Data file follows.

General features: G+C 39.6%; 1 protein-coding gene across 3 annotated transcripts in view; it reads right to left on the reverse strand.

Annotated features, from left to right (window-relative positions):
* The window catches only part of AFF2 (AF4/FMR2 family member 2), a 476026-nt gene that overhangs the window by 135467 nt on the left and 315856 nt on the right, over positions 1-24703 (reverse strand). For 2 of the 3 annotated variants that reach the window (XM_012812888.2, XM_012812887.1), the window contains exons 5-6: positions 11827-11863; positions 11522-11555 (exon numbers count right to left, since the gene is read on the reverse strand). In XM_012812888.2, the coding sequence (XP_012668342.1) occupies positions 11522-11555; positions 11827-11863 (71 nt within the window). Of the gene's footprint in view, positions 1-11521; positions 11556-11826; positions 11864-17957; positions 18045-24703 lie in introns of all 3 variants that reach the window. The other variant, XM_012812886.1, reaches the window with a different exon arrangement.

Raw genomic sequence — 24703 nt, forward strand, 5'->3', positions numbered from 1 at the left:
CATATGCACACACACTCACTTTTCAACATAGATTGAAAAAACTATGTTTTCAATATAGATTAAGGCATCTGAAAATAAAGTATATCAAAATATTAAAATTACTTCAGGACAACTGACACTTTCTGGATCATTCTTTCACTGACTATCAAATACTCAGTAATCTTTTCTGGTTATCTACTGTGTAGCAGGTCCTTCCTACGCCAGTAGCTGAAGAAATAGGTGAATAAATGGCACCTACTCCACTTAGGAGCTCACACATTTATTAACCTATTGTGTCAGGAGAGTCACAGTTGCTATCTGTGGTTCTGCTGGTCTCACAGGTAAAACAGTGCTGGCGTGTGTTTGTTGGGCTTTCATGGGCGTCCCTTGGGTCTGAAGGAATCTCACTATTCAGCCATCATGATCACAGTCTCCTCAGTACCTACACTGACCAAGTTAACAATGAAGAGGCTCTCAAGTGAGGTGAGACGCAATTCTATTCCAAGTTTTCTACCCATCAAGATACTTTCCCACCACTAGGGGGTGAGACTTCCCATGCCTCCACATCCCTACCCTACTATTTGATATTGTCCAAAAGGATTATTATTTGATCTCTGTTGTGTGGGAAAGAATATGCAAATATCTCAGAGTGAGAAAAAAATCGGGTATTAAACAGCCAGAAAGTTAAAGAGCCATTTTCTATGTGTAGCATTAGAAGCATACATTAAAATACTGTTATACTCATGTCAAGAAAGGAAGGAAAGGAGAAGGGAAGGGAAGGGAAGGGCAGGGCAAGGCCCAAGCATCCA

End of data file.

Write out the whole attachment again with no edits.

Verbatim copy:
General features: G+C 39.6%; 1 protein-coding gene across 3 annotated transcripts in view; it reads right to left on the reverse strand.

Annotated features, from left to right (window-relative positions):
* The window catches only part of AFF2 (AF4/FMR2 family member 2), a 476026-nt gene that overhangs the window by 135467 nt on the left and 315856 nt on the right, over positions 1-24703 (reverse strand). For 2 of the 3 annotated variants that reach the window (XM_012812888.2, XM_012812887.1), the window contains exons 5-6: positions 11827-11863; positions 11522-11555 (exon numbers count right to left, since the gene is read on the reverse strand). In XM_012812888.2, the coding sequence (XP_012668342.1) occupies positions 11522-11555; positions 11827-11863 (71 nt within the window). Of the gene's footprint in view, positions 1-11521; positions 11556-11826; positions 11864-17957; positions 18045-24703 lie in introns of all 3 variants that reach the window. The other variant, XM_012812886.1, reaches the window with a different exon arrangement.

Raw genomic sequence — 24703 nt, forward strand, 5'->3', positions numbered from 1 at the left:
CATATGCACACACACTCACTTTTCAACATAGATTGAAAAAACTATGTTTTCAATATAGATTAAGGCATCTGAAAATAAAGTATATCAAAATATTAAAATTACTTCAGGACAACTGACACTTTCTGGATCATTCTTTCACTGACTATCAAATACTCAGTAATCTTTTCTGGTTATCTACTGTGTAGCAGGTCCTTCCTACGCCAGTAGCTGAAGAAATAGGTGAATAAATGGCACCTACTCCACTTAGGAGCTCACACATTTATTAACCTATTGTGTCAGGAGAGTCACAGTTGCTATCTGTGGTTCTGCTGGTCTCACAGGTAAAACAGTGCTGGCGTGTGTTTGTTGGGCTTTCATGGGCGTCCCTTGGGTCTGAAGGAATCTCACTATTCAGCCATCATGATCACAGTCTCCTCAGTACCTACACTGACCAAGTTAACAATGAAGAGGCTCTCAAGTGAGGTGAGACGCAATTCTATTCCAAGTTTTCTACCCATCAAGATACTTTCCCACCACTAGGGGGTGAGACTTCCCATGCCTCCACATCCCTACCCTACTATTTGATATTGTCCAAAAGGATTATTATTTGATCTCTGTTGTGTGGGAAAGAATATGCAAATATCTCAGAGTGAGAAAAAAATCGGGTATTAAACAGCCAGAAAGTTAAAGAGCCATTTTCTATGTGTAGCATTAGAAGCATACATTAAAATACTGTTATACTCATGTCAAGAAAGGAAGGAAAGGAGAAGGGAAGGGAAGGGAAGGGCAGGGCAAGGCCCAAGCATCCA